Cyclin/proliferation cell nuclear antigen immunohistochemistry does not improve the prognostic power of Dukes' or Jass' classifications for colorectal cancer

Br J Surg. 1995 Feb;82(2):184-7. doi: 10.1002/bjs.1800820214.

Abstract

Immunohistochemistry of cyclin/proliferation cell nuclear antigen (PCNA) is an attractive alternative to tumour cell proliferation activity determined by flow cytometry which has been shown to be independently predictive of survival in patients with colorectal carcinoma and to enhance Dukes' classification. Dukes' and Jass' histopathological classifications were determined in 91 patients who had undergone curative resection for cancer of the colon (n = 51) or rectum (n = 40) and followed up for a minimum of 10 years. PCNA immunohistochemistry was possible in 79 tumours. Univariate analysis revealed that Jass' (P < 0.0001) and Dukes' classifications (P < 0.0002) were powerful predictors of survival but that the PCNA index had little prognostic power (P = 0.4). Multivariate analysis of both classifications showed similar predictive power and the PCNA index improved the prediction of survival when used with either classification for patients with colon cancer (chi 2 = 5.3, 1 d.f., P = 0.02 for each combination). The PCNA index, however, was not predictive for rectal cancer. Patients with the lowest PCNA index had the worst prognosis.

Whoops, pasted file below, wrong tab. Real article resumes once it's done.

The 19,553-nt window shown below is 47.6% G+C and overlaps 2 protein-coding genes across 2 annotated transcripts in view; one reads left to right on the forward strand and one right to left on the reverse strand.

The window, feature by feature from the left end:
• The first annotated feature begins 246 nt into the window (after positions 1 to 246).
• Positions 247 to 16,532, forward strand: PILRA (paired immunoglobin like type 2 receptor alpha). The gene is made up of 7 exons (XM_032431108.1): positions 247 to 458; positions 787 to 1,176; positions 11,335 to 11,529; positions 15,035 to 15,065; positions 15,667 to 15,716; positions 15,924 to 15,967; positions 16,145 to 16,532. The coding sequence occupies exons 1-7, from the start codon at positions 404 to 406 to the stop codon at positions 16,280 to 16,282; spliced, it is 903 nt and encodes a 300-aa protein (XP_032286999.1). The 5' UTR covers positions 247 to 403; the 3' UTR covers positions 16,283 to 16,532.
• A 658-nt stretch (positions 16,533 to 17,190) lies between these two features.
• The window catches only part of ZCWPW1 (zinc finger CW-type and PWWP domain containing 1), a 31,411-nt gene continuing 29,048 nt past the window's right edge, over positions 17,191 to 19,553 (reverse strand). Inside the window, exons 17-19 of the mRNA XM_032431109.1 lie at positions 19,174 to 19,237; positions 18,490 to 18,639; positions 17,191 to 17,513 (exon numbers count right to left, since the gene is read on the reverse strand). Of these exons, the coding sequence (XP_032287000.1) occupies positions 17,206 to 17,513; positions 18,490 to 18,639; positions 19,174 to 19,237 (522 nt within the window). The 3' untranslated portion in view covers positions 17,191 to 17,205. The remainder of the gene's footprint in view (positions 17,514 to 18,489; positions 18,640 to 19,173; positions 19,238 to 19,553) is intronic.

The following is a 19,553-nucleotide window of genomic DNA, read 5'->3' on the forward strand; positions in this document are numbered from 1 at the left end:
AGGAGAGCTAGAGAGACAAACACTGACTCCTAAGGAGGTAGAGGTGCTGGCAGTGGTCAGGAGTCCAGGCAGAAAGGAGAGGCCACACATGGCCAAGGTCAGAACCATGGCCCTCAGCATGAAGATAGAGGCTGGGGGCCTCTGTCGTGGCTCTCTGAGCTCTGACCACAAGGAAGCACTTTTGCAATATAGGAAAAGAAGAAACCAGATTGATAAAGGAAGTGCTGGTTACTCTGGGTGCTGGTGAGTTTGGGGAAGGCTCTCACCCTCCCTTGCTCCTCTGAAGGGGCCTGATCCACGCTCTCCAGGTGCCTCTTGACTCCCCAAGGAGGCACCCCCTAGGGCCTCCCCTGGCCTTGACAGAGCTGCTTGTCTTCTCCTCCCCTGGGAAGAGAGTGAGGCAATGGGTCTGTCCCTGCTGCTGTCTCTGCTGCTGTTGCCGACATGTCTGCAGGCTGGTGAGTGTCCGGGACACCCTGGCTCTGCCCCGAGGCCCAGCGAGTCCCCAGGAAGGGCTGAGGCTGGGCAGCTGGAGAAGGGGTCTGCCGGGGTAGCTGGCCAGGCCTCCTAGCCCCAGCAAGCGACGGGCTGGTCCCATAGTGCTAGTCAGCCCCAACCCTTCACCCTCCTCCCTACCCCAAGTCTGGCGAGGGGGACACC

Publication types

  • Research Support, Non-U.S. Gov't

MeSH terms

  • Adenocarcinoma / chemistry*
  • Adenocarcinoma / classification
  • Adenocarcinoma / mortality
  • Adult
  • Aged
  • Aged, 80 and over
  • Colonic Neoplasms / chemistry*
  • Colonic Neoplasms / classification
  • Colonic Neoplasms / mortality
  • Female
  • Humans
  • Immunohistochemistry
  • Male
  • Middle Aged
  • Multivariate Analysis
  • Neoplasm Staging
  • Prognosis
  • Proliferating Cell Nuclear Antigen / analysis*
  • Prospective Studies
  • Rectal Neoplasms / chemistry*
  • Rectal Neoplasms / classification
  • Rectal Neoplasms / mortality
  • Survival Rate

Substances

  • Proliferating Cell Nuclear Antigen